News

Felix Baumgartner

TFK 2012 Person of the Year Nominee

November 28, 2012

ROSS D. FRANKLIN

He may be nicknamed Fearless Felix, but Austrian adventurer Felix Baumgartner is anything but reckless. The pilot, skydiver and high-altitude jumper stresses the importance of planning and understanding the science behind his daring feats. “If I do something, it’s always 90% obvious and 10% unknown,” Baumgartner told TIME.

It took five years for Baumgartner, 42, and the Red Bull Stratos team to prepare for Baumgartner’s jump from the edge of space this year, and it paid off. On October 14, 2012, Baumgartner rose up to the edge of the stratosphere—the second layer of Earth’s atmosphere—in a space capsule pulled by a helium balloon. Baumgartner then jumped from the space capsule 24 miles above ground. About nine minutes later, he landed safely on his feet in Roswell, New Mexico.

Baumgartner broke three world records: the highest manned balloon flight, the highest sky dive and the fastest jump. During his fall, he reached speeds up to 833.9 miles per hour, shattering the sound barrier. The speed of sound is measured at 761.2 miles per hour at sea level. Baumgartner is the first human to travel faster than the speed of sound without the use of a craft.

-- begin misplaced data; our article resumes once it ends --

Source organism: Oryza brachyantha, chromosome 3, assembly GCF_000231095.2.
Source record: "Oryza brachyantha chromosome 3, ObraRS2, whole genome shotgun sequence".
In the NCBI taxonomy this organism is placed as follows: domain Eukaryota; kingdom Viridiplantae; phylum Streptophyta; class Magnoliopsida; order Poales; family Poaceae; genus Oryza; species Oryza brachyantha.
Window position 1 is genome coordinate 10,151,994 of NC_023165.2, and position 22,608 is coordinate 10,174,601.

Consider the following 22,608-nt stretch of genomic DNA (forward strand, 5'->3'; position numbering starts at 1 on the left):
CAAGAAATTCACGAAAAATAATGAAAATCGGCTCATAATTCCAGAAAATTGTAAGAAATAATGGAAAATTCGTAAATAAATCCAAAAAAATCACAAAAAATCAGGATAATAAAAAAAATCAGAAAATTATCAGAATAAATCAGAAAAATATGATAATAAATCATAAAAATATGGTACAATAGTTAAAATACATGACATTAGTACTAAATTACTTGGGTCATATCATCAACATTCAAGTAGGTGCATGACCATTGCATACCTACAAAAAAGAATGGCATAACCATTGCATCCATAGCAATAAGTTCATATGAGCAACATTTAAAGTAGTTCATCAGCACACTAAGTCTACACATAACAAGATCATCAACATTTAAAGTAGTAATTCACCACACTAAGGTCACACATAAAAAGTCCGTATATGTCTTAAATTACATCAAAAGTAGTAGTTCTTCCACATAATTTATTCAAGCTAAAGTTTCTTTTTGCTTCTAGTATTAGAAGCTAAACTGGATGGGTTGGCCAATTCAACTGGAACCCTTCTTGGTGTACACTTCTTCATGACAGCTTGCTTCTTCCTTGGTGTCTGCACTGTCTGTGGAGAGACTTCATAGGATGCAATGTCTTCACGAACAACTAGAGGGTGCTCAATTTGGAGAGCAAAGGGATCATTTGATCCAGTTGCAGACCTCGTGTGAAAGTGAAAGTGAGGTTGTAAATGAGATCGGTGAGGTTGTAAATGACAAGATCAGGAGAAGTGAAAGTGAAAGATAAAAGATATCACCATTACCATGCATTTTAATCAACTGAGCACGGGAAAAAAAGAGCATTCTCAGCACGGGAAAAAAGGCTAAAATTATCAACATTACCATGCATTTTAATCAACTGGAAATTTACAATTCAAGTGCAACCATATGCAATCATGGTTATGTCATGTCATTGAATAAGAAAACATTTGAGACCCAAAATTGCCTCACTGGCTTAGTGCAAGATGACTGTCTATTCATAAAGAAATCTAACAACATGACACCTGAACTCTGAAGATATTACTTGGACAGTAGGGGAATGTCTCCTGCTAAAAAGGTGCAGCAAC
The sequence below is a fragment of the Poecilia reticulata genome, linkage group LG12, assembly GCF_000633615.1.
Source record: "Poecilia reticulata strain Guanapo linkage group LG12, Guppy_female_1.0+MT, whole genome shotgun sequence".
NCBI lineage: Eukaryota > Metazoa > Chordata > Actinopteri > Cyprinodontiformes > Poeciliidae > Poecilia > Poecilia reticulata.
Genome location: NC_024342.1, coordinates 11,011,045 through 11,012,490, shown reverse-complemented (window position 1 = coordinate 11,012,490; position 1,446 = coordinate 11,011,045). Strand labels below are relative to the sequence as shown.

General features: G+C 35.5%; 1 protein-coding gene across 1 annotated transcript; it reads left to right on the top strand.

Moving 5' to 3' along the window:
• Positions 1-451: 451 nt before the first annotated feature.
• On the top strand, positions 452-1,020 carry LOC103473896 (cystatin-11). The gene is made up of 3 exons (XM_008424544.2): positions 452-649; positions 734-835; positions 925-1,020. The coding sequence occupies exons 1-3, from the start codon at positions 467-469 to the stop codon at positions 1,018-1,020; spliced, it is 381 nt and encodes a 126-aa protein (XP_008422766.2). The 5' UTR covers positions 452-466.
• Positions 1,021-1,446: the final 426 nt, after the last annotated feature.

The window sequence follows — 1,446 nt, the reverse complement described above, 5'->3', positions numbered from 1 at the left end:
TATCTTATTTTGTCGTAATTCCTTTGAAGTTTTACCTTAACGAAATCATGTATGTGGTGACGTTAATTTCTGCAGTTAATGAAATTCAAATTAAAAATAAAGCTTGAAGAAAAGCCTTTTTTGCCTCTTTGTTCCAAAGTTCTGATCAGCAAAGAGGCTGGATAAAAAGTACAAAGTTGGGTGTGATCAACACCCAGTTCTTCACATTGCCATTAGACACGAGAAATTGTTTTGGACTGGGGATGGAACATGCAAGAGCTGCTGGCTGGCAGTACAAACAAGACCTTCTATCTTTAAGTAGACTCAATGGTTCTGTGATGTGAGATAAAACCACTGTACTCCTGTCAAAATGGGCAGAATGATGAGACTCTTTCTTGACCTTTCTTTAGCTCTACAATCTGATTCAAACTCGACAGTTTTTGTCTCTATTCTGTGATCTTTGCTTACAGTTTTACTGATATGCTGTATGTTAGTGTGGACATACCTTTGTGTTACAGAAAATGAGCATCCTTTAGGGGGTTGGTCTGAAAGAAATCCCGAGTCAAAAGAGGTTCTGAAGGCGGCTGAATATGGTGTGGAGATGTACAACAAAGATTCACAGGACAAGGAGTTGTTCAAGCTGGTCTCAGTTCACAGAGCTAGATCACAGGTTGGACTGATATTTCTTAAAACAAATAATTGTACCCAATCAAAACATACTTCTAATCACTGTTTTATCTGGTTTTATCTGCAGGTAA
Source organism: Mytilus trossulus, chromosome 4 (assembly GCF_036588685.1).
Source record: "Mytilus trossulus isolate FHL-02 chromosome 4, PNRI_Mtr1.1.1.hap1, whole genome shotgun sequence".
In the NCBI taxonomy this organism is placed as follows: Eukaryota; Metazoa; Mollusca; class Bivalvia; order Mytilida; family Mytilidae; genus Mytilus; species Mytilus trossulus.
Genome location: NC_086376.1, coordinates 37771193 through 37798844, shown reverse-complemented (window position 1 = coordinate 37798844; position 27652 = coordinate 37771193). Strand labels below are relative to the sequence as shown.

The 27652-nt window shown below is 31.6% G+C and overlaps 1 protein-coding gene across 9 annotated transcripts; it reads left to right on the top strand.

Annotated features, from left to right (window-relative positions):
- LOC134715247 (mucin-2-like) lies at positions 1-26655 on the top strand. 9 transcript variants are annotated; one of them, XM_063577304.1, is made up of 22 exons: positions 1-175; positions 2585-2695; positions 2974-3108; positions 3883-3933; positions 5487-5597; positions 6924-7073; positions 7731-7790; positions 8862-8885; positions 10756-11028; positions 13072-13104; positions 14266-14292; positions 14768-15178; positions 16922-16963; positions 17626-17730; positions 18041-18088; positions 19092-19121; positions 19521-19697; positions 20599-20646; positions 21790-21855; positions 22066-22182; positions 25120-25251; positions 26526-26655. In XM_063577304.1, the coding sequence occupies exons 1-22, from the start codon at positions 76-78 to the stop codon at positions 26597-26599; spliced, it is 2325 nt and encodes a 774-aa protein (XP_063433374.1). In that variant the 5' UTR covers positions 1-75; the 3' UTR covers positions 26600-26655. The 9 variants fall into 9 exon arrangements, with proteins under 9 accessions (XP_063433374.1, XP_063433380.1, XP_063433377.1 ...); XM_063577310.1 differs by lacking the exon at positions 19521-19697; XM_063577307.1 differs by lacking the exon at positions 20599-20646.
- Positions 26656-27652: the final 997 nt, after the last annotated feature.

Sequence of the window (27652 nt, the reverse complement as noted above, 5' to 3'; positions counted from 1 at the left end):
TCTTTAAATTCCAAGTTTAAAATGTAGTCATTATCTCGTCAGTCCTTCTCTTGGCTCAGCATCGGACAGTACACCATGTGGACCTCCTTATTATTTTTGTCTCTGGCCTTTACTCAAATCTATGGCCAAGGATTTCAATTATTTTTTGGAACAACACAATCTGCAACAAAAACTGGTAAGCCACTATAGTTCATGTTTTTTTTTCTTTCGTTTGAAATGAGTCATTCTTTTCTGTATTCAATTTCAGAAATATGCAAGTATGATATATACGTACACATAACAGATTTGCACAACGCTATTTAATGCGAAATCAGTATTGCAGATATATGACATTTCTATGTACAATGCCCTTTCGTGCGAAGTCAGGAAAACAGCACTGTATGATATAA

Scientists say the data collected during Baumgartner’s jump will help them break new ground in everything from space-suit design to aircraft-emergency procedures. The skydiver—who says he has a lot of fears but not a fear of heights—called the experience humbling and harder than he had expected. “Sometimes, you have to go up really high to understand how small you are,” he said.

Baumgartner was born in Salzburg, Austria, in 1969. He began skydiving when he was 16 years old. He went on to join the Austrian military’s demonstration and competition team. In the 1990s, he added BASE jumping to his skill set. That’s when a person parachutes from a fixed object or landform. Baumgartner also does charity work for the nonprofit Wings for Life Spinal Cord Research Foundation.

For his fearlessness in falling from unexplored heights and his contribution to scientific research, Felix Baumgartner is a nominee for TFK’s 2012 Person of the Year.

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